U.S expresses commitment to Pacific islands that rejected China pact


The U.S said on Tuesday that it was committed to supporting nations in the Pacific Ocean region. The words have come just a day after ten Pacific nations rejected a pact with China.

The U.S said Beijing’s own actions showed how opaque its offer was.

The rejection of the pact is being seen as a diplomatic setback to China.

State Department spokesman Ned Price reiterated that the United States, like Australia, had made clear its concerns that China had offered a “shadowy” deal with regional consultations.

In keeping with Secretary of State Antony Blinken’s tone on the U.S rivalry with China, Price did not gloat and said the Pacific islands made their “own sovereign decisions.”

“We are committed to continue deepening our relationship with our Pacific Island partners and in the Indo-Pacific, including working together to deliver for our people,” Price told reporters.

Price highlighted concerns raised by journalists in Fiji, Samoa and the Solomon Islands who covered the visit by Chinese Foreign Minister Wang Yi including a refusal to permit questions.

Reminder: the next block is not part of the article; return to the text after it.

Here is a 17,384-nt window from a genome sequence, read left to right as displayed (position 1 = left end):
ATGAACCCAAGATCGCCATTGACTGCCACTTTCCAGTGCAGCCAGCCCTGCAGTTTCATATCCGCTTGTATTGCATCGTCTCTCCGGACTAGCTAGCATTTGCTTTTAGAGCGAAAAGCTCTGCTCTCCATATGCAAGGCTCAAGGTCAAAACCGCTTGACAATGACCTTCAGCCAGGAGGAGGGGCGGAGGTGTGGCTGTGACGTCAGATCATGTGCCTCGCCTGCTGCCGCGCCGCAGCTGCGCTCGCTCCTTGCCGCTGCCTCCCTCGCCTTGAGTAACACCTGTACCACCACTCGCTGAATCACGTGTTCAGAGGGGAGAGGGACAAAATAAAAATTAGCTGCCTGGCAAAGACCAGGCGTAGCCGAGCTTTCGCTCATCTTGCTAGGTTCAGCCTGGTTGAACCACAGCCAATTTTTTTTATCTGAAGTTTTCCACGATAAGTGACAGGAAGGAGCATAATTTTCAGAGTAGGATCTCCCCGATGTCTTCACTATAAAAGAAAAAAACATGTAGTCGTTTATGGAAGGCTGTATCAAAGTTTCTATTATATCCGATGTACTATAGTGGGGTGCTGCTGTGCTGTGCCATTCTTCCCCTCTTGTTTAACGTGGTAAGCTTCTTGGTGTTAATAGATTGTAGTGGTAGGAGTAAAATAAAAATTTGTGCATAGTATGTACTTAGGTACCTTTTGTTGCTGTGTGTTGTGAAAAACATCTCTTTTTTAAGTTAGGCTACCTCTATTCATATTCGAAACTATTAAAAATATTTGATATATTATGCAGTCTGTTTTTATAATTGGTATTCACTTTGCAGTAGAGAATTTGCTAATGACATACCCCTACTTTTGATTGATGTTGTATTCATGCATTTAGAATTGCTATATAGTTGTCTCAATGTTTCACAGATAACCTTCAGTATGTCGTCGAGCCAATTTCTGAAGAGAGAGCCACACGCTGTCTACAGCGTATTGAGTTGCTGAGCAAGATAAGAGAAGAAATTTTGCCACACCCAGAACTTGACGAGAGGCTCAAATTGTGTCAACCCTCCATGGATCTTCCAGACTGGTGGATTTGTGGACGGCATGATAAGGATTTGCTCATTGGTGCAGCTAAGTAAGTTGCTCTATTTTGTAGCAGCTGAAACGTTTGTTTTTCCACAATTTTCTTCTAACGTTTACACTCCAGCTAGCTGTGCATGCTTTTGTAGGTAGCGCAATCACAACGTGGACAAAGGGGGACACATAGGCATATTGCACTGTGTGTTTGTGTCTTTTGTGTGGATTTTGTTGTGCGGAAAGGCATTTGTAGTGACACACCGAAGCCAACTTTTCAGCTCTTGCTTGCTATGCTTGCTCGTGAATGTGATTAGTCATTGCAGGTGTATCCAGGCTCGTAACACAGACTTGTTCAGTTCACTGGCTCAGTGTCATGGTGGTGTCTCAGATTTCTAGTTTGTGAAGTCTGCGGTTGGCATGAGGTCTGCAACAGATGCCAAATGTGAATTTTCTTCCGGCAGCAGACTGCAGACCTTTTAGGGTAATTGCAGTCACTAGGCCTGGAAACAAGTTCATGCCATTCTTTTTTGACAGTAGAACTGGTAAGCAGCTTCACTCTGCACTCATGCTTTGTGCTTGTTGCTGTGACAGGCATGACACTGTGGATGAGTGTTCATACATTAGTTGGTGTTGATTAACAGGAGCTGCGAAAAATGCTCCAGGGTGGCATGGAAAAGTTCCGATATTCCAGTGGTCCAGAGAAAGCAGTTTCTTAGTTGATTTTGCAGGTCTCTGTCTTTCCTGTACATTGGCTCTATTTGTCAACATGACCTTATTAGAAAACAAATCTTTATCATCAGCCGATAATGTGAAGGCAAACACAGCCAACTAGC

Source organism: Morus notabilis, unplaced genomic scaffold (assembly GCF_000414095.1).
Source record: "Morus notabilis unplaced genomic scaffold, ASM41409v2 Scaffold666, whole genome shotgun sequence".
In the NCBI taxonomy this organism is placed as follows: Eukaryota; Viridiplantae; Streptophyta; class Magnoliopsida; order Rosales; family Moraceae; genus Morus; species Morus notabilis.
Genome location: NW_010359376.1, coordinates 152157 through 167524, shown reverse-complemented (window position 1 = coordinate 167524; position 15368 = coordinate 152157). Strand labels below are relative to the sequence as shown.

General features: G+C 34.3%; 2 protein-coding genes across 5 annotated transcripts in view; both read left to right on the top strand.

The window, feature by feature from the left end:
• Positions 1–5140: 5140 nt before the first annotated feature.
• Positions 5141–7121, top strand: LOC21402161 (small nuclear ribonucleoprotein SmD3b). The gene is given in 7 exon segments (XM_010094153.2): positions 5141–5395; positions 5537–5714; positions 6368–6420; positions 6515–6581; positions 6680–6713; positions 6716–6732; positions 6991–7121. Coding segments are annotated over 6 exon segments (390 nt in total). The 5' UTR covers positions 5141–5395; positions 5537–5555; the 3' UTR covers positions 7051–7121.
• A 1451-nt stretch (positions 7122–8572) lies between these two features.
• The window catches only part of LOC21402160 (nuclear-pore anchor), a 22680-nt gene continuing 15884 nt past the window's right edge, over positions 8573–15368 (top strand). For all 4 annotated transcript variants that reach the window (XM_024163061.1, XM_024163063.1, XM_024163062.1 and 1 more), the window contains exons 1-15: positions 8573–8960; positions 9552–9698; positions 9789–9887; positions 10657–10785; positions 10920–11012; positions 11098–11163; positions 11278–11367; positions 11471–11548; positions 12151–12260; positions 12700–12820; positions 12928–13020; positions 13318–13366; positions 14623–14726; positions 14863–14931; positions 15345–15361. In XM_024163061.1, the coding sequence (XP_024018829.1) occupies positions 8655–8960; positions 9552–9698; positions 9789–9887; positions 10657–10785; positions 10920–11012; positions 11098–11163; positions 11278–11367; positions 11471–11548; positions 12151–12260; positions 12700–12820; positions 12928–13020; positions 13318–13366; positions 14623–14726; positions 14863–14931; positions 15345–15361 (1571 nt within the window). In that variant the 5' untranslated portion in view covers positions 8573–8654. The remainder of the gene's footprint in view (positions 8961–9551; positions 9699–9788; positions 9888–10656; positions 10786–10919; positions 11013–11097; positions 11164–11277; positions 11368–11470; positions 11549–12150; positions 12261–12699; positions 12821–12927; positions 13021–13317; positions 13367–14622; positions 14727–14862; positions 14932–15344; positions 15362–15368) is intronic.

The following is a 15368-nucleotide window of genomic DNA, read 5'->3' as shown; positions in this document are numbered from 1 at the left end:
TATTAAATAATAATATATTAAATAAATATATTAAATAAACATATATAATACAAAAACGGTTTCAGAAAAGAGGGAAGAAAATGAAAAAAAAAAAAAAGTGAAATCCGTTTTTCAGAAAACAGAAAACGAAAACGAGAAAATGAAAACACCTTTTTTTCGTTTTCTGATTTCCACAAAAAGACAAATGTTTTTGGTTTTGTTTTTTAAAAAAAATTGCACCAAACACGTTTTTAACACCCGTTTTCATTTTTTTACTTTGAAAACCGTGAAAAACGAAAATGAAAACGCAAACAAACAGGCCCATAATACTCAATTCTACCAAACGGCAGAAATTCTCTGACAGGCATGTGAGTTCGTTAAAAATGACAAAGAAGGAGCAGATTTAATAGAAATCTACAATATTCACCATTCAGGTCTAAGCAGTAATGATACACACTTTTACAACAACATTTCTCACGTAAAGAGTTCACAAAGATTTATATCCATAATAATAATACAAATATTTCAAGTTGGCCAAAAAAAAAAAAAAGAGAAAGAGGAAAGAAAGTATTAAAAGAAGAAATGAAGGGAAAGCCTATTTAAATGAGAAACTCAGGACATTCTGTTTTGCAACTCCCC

“When we talk about these opaque, shadowy deals, I think you need only look at… the PRC’s efforts to obscure these very deals,” Price said, referring to China.

Beijing attempted to 2even go so far as to prevent officials in the region from facing reporters in their own countr(ies),” he said.

China had proposed a pact that would include expanded training of Pacific islands’ police, conducting sensitive marine mapping and gaining greater access to natural resources.

Meanwhile, Chinese ambassador Qian Bo says security is never the focus for China in terms of its cooperation with Pacific Islands.

Bo was responding to questions from the media in terms of signing a security pact with some countries in the region.

He said that China’s partnership with Fiji and the region is a comprehensive one that covers education, development and trade.

“I would say that security is never the focus of China’s cooperation in the region. Security is part of the China-Fiji relationship, but it’s only part of it. Many countries we simply have no military cooperation at all because there’s no need. Why should we? So all the cooperation is based on request and necessity. “

Bo said part of their security agreement with some Pacific island countries includes the provision of police vehicles and training for officers.